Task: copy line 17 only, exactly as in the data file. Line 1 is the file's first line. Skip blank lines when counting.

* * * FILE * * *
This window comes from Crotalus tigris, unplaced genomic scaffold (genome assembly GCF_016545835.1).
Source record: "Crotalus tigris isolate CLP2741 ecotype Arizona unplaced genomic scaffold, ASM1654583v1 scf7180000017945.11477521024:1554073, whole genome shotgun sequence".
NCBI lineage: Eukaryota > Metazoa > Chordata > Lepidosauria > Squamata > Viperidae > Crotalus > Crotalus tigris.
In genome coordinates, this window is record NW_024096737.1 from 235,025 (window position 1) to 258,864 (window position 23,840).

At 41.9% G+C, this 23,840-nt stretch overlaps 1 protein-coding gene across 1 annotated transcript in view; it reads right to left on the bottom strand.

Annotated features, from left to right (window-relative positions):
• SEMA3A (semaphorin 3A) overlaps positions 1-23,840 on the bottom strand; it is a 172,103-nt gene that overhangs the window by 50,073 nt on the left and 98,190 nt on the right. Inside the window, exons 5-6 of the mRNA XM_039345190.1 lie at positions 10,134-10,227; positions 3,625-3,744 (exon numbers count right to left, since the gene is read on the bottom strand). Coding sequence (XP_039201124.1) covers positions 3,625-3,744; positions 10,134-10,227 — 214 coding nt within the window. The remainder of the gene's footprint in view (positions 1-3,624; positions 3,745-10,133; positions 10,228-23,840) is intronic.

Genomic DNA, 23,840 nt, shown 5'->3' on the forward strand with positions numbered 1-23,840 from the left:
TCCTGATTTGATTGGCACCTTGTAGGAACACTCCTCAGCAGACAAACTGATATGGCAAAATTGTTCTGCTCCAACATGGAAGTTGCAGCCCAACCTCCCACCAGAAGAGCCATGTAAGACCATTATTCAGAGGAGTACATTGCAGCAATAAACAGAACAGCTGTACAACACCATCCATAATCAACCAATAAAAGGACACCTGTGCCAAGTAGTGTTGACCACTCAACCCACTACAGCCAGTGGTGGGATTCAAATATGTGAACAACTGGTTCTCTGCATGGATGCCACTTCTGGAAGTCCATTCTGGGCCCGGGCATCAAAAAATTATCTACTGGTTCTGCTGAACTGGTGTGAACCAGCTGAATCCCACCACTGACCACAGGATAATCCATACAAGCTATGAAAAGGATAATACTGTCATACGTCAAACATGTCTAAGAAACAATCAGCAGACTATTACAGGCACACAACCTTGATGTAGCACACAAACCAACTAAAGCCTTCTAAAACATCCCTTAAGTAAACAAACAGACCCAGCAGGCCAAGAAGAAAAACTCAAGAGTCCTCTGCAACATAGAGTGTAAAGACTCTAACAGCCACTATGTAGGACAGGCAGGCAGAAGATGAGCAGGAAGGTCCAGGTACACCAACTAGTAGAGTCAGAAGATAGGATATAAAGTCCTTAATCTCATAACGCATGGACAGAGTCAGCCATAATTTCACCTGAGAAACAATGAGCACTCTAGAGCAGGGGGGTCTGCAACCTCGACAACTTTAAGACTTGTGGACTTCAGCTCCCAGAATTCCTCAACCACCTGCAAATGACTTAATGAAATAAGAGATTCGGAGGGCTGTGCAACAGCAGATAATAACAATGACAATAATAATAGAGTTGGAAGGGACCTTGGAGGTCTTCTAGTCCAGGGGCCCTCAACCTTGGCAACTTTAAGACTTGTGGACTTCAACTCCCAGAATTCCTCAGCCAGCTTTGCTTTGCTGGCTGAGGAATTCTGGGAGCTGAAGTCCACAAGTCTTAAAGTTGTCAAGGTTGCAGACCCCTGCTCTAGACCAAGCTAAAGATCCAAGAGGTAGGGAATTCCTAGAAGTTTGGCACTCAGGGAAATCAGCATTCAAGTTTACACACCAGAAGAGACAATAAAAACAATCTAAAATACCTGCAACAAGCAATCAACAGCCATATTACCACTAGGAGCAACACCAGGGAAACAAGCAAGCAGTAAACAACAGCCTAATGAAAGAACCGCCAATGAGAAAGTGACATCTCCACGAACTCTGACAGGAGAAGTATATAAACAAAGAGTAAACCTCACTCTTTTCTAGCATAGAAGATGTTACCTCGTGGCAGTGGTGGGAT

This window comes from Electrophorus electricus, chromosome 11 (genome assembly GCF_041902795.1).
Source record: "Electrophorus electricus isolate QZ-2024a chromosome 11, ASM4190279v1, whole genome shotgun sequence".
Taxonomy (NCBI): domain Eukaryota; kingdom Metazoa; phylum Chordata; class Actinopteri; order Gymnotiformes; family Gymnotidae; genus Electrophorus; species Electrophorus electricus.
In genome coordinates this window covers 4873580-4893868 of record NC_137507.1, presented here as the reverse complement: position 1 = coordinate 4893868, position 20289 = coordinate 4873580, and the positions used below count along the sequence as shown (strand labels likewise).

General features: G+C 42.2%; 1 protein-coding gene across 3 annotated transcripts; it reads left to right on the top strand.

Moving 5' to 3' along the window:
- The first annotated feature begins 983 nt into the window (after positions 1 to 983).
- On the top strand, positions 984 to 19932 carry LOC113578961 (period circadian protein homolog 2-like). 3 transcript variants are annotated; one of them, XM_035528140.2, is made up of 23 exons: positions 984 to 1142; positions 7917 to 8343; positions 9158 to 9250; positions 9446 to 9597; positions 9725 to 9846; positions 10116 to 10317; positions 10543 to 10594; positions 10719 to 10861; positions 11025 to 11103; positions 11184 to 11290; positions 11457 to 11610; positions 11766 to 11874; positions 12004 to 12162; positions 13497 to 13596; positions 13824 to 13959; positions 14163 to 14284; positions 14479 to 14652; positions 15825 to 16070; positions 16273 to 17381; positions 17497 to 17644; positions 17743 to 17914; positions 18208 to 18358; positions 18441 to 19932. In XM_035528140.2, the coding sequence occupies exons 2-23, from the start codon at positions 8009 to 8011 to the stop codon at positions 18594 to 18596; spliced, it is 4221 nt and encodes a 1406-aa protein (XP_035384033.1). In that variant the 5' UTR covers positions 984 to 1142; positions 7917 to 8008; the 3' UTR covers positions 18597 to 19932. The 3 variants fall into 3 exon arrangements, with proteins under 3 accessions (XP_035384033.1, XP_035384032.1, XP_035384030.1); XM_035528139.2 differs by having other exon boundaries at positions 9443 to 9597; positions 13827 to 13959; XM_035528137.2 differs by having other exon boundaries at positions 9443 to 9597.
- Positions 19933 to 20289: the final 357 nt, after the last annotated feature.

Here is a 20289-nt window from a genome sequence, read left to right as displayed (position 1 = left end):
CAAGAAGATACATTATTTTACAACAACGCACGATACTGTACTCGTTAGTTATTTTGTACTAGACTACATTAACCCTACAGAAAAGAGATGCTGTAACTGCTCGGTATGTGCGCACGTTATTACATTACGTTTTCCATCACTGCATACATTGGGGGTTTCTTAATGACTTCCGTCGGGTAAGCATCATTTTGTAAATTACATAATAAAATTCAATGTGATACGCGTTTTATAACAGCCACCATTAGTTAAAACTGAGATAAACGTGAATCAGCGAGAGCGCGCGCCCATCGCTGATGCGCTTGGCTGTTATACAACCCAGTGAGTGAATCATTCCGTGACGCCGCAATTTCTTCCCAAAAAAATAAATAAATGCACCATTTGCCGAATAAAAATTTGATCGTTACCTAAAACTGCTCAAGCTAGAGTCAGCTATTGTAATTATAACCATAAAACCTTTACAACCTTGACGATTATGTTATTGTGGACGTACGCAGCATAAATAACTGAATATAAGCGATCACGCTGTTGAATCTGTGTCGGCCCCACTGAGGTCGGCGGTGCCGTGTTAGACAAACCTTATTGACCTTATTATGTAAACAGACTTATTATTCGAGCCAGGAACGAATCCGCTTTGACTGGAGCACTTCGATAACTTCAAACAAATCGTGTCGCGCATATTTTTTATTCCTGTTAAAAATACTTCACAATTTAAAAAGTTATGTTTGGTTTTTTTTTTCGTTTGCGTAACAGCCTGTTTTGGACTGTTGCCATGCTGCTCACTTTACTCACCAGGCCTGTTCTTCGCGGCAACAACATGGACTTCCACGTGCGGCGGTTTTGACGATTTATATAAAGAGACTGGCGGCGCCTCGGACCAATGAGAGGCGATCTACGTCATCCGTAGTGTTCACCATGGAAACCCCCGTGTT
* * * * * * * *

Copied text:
- On the top strand, positions 984 to 19932 carry LOC113578961 (period circadian protein homolog 2-like). 3 transcript variants are annotated; one of them, XM_035528140.2, is made up of 23 exons: positions 984 to 1142; positions 7917 to 8343; positions 9158 to 9250; positions 9446 to 9597; positions 9725 to 9846; positions 10116 to 10317; positions 10543 to 10594; positions 10719 to 10861; positions 11025 to 11103; positions 11184 to 11290; positions 11457 to 11610; positions 11766 to 11874; positions 12004 to 12162; positions 13497 to 13596; positions 13824 to 13959; positions 14163 to 14284; positions 14479 to 14652; positions 15825 to 16070; positions 16273 to 17381; positions 17497 to 17644; positions 17743 to 17914; positions 18208 to 18358; positions 18441 to 19932. In XM_035528140.2, the coding sequence occupies exons 2-23, from the start codon at positions 8009 to 8011 to the stop codon at positions 18594 to 18596; spliced, it is 4221 nt and encodes a 1406-aa protein (XP_035384033.1). In that variant the 5' UTR covers positions 984 to 1142; positions 7917 to 8008; the 3' UTR covers positions 18597 to 19932. The 3 variants fall into 3 exon arrangements, with proteins under 3 accessions (XP_035384033.1, XP_035384032.1, XP_035384030.1); XM_035528139.2 differs by having other exon boundaries at positions 9443 to 9597; positions 13827 to 13959; XM_035528137.2 differs by having other exon boundaries at positions 9443 to 9597.